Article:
While at home in Atlanta, Anycia records consistently – usually with her go-to producer jetsonmade (DaBaby, Jack Harlow, Playboi Carti) – and when it came time to release a debut album she had a vault of songs to choose from. She first met jetsonmade after he heard ‘BRB’ on Instagram. “He just came out of nowhere and posted me, and was like, ‘This girl is it.’ Immediately supported me and got behind me, ten toes,” Anycia recalls. “We ended meeting at the studio and we been locked in ever since.” The pair connected on musical taste and work ethic, and have become great friends and close collaborators. “We’re very honest,” says Anycia. “He gave me that extra boost of confidence that I needed to embrace the music that I was making. He taught me to explore different versions of myself and not be stuck in a box. He’s able to help me figure out and give me direction, basically.” jetson’s encouragement is to thank for many of the tracks we’re getting to hear, including the Latto-collab ‘BACK OUTSIDE’, many of which she admits she “probably wouldn’t have dropped,” without him urging her to tweak and finish.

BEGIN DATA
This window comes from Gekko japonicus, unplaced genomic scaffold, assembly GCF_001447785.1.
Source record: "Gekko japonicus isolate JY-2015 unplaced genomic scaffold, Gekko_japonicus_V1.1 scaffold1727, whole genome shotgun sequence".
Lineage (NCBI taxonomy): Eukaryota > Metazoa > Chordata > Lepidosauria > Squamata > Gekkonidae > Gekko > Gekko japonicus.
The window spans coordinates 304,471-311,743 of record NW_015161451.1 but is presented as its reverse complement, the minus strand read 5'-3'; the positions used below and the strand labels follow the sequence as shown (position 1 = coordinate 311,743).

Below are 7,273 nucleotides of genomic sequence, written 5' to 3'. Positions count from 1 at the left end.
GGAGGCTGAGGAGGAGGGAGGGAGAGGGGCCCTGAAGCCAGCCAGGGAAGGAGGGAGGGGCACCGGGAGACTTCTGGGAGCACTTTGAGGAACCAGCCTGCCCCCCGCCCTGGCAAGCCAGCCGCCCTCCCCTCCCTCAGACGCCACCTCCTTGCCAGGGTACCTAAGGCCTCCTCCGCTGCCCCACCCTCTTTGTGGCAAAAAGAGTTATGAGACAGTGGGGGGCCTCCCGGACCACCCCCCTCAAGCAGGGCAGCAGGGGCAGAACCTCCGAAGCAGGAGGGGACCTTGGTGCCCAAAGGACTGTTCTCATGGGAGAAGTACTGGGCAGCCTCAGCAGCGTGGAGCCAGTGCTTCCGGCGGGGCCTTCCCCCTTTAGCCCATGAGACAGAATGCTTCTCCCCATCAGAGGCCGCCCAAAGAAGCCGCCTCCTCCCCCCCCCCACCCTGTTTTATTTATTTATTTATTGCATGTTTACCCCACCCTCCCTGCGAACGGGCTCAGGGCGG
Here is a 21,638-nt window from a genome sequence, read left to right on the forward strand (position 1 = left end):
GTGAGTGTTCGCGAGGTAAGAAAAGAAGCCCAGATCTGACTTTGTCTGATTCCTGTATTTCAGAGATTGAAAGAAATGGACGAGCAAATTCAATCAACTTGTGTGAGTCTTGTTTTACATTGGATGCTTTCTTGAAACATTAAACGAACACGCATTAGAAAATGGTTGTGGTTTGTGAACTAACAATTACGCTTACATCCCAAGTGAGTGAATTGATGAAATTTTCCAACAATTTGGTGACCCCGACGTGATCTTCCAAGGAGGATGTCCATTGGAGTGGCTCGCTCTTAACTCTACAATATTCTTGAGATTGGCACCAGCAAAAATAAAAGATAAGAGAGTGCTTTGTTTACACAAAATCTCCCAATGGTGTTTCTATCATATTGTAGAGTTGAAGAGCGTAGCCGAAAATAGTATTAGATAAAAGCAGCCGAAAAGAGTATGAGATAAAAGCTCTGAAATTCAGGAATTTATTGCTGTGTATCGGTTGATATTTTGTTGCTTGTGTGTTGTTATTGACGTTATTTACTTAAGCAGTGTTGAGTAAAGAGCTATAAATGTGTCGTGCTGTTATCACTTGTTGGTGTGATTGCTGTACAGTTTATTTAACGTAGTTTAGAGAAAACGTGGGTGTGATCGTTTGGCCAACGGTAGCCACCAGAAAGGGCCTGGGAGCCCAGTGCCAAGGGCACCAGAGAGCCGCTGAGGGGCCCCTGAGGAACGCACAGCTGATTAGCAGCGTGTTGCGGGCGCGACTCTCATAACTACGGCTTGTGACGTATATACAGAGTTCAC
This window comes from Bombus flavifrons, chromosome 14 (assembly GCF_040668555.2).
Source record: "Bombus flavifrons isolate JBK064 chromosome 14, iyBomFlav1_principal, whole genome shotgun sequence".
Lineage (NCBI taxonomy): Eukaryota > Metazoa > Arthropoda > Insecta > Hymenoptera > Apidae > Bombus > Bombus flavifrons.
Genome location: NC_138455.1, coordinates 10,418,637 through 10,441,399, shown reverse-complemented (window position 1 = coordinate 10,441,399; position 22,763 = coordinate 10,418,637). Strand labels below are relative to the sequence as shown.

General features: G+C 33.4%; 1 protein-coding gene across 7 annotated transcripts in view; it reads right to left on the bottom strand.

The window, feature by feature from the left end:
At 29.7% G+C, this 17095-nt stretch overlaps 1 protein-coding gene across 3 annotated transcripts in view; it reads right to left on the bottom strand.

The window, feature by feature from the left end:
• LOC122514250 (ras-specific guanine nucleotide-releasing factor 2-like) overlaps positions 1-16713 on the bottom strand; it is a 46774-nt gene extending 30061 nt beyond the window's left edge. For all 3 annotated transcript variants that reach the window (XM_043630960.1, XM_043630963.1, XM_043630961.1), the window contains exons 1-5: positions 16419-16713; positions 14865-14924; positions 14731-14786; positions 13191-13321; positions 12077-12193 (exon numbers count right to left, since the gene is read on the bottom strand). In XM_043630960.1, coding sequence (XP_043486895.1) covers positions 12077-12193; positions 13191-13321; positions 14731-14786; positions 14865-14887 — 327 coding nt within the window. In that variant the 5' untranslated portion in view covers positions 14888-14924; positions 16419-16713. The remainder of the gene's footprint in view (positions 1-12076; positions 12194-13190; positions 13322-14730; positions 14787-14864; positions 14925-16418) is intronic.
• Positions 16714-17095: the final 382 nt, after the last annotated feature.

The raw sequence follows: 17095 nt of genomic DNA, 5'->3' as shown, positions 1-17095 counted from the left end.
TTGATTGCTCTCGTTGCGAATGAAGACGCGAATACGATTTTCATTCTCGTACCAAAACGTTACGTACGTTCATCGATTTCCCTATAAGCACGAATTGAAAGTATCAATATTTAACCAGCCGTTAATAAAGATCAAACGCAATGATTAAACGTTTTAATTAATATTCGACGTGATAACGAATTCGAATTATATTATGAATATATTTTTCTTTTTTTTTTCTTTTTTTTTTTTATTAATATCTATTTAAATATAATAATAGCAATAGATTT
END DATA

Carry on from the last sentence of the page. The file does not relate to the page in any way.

Anycia is heavily influenced by the early 2000’s, when she had less responsibilities, and wants to provide others the opportunity to escape the worries of adult life. “It’s just a good feeling,” she says. “The goal is always to give you the confidence that you need, but the nostalgic thing is the most important.” While her beat selection sees her cover a spectrum of contemporary regional sounds – Atlanta on ‘BACK OUTSIDE’, Detroit on ‘TYPE BEAT’, New York on ‘THAT’S HARD’ and LA on ‘BAD WEATHER’ – there is a hazy dream-like texture to much of ‘PRINCESS POP THAT’ which gives it the quality of a throwback sitcom. The creative direction around the album adds to this, capturing Anycia and friends in a pink Y2K bedroom. “It’s the type of room that I’ve always grown up in,” she explains. “My whole idea of everything is to create a safe space for people, and what’s more of a safe space than your bedroom?”